The speckle light detected by the detecting aperture 20 and converged by the condenser lens 21, in the embodiment illustrated in FIG. 1, is directed via an optical fiber 37 and a lens 38 into the photomultiplier 40, as illustrated in FIG. 14, where it can be converted into electrical signals. This arrangement makes it possible to separate the photomultiplier 40 from the main unit of the apparatus, which is of practical benefit. This apparatus according to the invention retains the original fundus camera functions, so it is possible to make a photographic record for the purpose of comparison with the results of the blood flow measurements, and monitoring during measurement is also possible.
In the example of this embodiment a green-light He-Ne laser (wavelength: 543.5 nm) is used as the light source. However the method is precisely the same with respect to the use of, for example, a blue-light Ar laser (wavelength: 488.0 nm), or a red-light He-Ne laser (wavelength: 637.8 nm). If the light source wavelength is changed, all that has to be done is to use wavelength separation mirrors 27 and 15 (FIG. 1) with wavelength separation regions that match the wavelength of the light source.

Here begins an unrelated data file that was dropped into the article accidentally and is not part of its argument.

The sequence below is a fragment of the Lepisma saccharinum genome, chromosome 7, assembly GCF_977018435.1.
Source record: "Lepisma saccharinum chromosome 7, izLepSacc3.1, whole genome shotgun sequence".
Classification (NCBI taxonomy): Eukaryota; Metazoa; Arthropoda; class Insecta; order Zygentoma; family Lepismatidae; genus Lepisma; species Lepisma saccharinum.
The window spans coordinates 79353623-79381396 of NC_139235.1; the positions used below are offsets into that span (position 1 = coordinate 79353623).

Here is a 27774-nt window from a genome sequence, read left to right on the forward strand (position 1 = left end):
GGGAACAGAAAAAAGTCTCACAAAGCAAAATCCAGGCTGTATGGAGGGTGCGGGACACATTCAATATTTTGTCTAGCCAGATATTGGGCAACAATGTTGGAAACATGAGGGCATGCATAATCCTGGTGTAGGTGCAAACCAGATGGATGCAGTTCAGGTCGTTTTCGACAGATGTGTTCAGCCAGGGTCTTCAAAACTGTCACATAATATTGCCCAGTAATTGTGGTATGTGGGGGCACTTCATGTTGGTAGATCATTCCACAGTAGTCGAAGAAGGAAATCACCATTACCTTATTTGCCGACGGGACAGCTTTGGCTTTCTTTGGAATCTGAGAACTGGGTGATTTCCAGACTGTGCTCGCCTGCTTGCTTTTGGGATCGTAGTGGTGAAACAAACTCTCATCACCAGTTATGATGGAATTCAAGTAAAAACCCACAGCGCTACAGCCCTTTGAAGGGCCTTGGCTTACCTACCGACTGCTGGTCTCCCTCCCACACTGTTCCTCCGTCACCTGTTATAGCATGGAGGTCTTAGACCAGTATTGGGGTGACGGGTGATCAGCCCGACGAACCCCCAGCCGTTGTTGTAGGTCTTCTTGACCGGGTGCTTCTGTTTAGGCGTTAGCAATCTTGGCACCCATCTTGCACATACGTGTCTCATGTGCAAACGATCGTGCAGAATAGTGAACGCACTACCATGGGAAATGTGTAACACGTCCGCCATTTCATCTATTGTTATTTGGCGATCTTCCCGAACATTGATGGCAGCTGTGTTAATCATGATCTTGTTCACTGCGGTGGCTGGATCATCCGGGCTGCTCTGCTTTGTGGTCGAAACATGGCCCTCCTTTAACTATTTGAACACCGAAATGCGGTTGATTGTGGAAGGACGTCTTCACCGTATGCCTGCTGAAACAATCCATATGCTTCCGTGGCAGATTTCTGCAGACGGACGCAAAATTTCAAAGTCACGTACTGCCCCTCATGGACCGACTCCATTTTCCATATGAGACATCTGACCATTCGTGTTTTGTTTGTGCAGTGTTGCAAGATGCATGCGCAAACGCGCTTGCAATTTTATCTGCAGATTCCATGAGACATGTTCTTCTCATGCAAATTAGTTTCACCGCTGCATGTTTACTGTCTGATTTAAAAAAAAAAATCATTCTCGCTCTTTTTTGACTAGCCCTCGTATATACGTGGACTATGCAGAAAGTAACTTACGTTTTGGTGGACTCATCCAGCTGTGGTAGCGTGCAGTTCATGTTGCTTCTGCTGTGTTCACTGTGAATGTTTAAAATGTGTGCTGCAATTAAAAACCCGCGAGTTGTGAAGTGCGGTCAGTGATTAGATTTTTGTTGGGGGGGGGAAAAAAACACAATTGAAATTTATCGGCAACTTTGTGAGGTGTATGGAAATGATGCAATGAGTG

According to the present invention as described in the foregoing, double diffraction and spatial frequency filtering are carried out, an image is formed by means of a optical magnifying system, and a specific blood vessel is then selected for detection and evaluation of speckle signals. This enables the absolute velocity value of the blood flow in a single specific blood vessel to be found. The present invention also facilitates the measurement of the blood flow state with good reproducibility and it has good operability, and as such is highly effective as an ophthalmological diagnosis apparatus. In addition, because the optical system employed does not require the type of precision that is required by methods such as the Doppler method, the apparatus is easy to be realized. Moreover, because the image plane has an ample amount of light for detection purposes, the time required for measurement can be shortened, easing the strain on the person being examined. The apparatus also possesses the original functions of an eye fundus camera, so it has a high clinical utility.